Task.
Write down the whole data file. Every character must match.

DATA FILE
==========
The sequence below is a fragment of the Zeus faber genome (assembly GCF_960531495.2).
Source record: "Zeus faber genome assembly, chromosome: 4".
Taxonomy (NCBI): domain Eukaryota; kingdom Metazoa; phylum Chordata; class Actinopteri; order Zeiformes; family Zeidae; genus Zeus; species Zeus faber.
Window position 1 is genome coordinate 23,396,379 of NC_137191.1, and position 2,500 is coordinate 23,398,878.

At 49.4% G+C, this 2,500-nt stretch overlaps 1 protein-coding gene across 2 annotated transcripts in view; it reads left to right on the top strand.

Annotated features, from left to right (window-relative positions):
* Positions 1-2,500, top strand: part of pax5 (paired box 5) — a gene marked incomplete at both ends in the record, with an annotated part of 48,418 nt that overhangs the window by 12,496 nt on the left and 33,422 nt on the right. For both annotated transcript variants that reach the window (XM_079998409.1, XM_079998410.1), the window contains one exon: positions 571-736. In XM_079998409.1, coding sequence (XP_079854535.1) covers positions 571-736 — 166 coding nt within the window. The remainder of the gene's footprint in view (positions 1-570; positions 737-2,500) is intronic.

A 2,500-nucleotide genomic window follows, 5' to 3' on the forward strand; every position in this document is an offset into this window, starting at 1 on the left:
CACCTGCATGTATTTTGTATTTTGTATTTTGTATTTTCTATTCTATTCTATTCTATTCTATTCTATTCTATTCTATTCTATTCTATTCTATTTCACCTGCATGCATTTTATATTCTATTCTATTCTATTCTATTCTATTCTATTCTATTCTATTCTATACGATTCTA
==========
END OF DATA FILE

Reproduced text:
The sequence below is a fragment of the Zeus faber genome (assembly GCF_960531495.2).
Source record: "Zeus faber genome assembly, chromosome: 4".
Taxonomy (NCBI): domain Eukaryota; kingdom Metazoa; phylum Chordata; class Actinopteri; order Zeiformes; family Zeidae; genus Zeus; species Zeus faber.
Window position 1 is genome coordinate 23,396,379 of NC_137191.1, and position 2,500 is coordinate 23,398,878.

At 49.4% G+C, this 2,500-nt stretch overlaps 1 protein-coding gene across 2 annotated transcripts in view; it reads left to right on the top strand.

Annotated features, from left to right (window-relative positions):
* Positions 1-2,500, top strand: part of pax5 (paired box 5) — a gene marked incomplete at both ends in the record, with an annotated part of 48,418 nt that overhangs the window by 12,496 nt on the left and 33,422 nt on the right. For both annotated transcript variants that reach the window (XM_079998409.1, XM_079998410.1), the window contains one exon: positions 571-736. In XM_079998409.1, coding sequence (XP_079854535.1) covers positions 571-736 — 166 coding nt within the window. The remainder of the gene's footprint in view (positions 1-570; positions 737-2,500) is intronic.

A 2,500-nucleotide genomic window follows, 5' to 3' on the forward strand; every position in this document is an offset into this window, starting at 1 on the left:
CACCTGCATGTATTTTGTATTTTGTATTTTGTATTTTCTATTCTATTCTATTCTATTCTATTCTATTCTATTCTATTCTATTCTATTCTATTTCACCTGCATGCATTTTATATTCTATTCTATTCTATTCTATTCTATTCTATTCTATTCTATTCTATACGATTCTA